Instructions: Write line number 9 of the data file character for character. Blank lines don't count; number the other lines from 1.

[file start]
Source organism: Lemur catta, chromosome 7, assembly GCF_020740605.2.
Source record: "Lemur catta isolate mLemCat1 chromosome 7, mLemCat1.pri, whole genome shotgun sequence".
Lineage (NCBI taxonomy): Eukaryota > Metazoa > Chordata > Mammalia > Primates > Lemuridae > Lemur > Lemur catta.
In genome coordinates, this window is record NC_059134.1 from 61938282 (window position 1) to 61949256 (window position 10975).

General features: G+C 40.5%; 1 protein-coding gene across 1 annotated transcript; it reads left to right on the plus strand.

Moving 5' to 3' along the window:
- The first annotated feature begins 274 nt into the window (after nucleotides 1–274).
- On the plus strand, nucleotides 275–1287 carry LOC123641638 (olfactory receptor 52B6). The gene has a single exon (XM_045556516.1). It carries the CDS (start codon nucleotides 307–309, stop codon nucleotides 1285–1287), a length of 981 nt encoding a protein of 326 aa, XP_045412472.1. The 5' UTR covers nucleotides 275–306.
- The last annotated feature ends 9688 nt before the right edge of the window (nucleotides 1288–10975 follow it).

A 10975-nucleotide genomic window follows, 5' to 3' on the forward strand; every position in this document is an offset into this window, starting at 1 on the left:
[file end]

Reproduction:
- The last annotated feature ends 9688 nt before the right edge of the window (nucleotides 1288–10975 follow it).